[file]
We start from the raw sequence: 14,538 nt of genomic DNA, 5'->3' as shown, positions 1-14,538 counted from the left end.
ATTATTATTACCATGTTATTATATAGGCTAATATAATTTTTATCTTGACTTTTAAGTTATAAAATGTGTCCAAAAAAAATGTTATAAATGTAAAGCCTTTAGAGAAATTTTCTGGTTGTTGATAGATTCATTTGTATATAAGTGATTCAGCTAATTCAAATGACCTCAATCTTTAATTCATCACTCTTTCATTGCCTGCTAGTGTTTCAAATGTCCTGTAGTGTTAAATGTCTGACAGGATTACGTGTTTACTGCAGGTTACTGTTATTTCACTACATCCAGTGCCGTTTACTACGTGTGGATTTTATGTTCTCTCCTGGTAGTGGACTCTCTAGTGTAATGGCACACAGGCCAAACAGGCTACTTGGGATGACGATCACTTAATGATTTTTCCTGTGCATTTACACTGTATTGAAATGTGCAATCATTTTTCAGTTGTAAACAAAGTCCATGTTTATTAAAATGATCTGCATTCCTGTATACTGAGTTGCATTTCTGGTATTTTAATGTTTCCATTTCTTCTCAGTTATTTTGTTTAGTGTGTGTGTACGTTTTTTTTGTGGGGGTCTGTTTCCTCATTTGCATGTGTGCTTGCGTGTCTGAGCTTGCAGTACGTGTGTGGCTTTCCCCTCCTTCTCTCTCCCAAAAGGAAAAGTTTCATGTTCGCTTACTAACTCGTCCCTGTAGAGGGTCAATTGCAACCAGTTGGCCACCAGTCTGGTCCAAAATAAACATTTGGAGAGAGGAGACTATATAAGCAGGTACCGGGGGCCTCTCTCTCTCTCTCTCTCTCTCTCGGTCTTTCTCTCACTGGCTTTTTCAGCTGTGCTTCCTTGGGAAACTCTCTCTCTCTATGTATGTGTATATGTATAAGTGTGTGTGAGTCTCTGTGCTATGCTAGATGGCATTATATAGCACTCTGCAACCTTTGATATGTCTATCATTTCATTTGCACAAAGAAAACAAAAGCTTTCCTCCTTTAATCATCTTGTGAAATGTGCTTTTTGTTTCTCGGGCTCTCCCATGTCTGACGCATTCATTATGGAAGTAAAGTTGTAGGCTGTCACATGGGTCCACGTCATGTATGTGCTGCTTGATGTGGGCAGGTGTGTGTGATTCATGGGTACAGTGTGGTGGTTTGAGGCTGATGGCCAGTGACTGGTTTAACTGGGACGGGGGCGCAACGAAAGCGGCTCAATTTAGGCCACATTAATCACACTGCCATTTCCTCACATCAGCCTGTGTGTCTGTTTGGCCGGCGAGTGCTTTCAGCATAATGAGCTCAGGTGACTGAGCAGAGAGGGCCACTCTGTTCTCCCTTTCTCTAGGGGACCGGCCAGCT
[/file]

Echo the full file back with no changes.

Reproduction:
We start from the raw sequence: 14,538 nt of genomic DNA, 5'->3' as shown, positions 1-14,538 counted from the left end.
ATTATTATTACCATGTTATTATATAGGCTAATATAATTTTTATCTTGACTTTTAAGTTATAAAATGTGTCCAAAAAAAATGTTATAAATGTAAAGCCTTTAGAGAAATTTTCTGGTTGTTGATAGATTCATTTGTATATAAGTGATTCAGCTAATTCAAATGACCTCAATCTTTAATTCATCACTCTTTCATTGCCTGCTAGTGTTTCAAATGTCCTGTAGTGTTAAATGTCTGACAGGATTACGTGTTTACTGCAGGTTACTGTTATTTCACTACATCCAGTGCCGTTTACTACGTGTGGATTTTATGTTCTCTCCTGGTAGTGGACTCTCTAGTGTAATGGCACACAGGCCAAACAGGCTACTTGGGATGACGATCACTTAATGATTTTTCCTGTGCATTTACACTGTATTGAAATGTGCAATCATTTTTCAGTTGTAAACAAAGTCCATGTTTATTAAAATGATCTGCATTCCTGTATACTGAGTTGCATTTCTGGTATTTTAATGTTTCCATTTCTTCTCAGTTATTTTGTTTAGTGTGTGTGTACGTTTTTTTTGTGGGGGTCTGTTTCCTCATTTGCATGTGTGCTTGCGTGTCTGAGCTTGCAGTACGTGTGTGGCTTTCCCCTCCTTCTCTCTCCCAAAAGGAAAAGTTTCATGTTCGCTTACTAACTCGTCCCTGTAGAGGGTCAATTGCAACCAGTTGGCCACCAGTCTGGTCCAAAATAAACATTTGGAGAGAGGAGACTATATAAGCAGGTACCGGGGGCCTCTCTCTCTCTCTCTCTCTCTCTCGGTCTTTCTCTCACTGGCTTTTTCAGCTGTGCTTCCTTGGGAAACTCTCTCTCTCTATGTATGTGTATATGTATAAGTGTGTGTGAGTCTCTGTGCTATGCTAGATGGCATTATATAGCACTCTGCAACCTTTGATATGTCTATCATTTCATTTGCACAAAGAAAACAAAAGCTTTCCTCCTTTAATCATCTTGTGAAATGTGCTTTTTGTTTCTCGGGCTCTCCCATGTCTGACGCATTCATTATGGAAGTAAAGTTGTAGGCTGTCACATGGGTCCACGTCATGTATGTGCTGCTTGATGTGGGCAGGTGTGTGTGATTCATGGGTACAGTGTGGTGGTTTGAGGCTGATGGCCAGTGACTGGTTTAACTGGGACGGGGGCGCAACGAAAGCGGCTCAATTTAGGCCACATTAATCACACTGCCATTTCCTCACATCAGCCTGTGTGTCTGTTTGGCCGGCGAGTGCTTTCAGCATAATGAGCTCAGGTGACTGAGCAGAGAGGGCCACTCTGTTCTCCCTTTCTCTAGGGGACCGGCCAGCT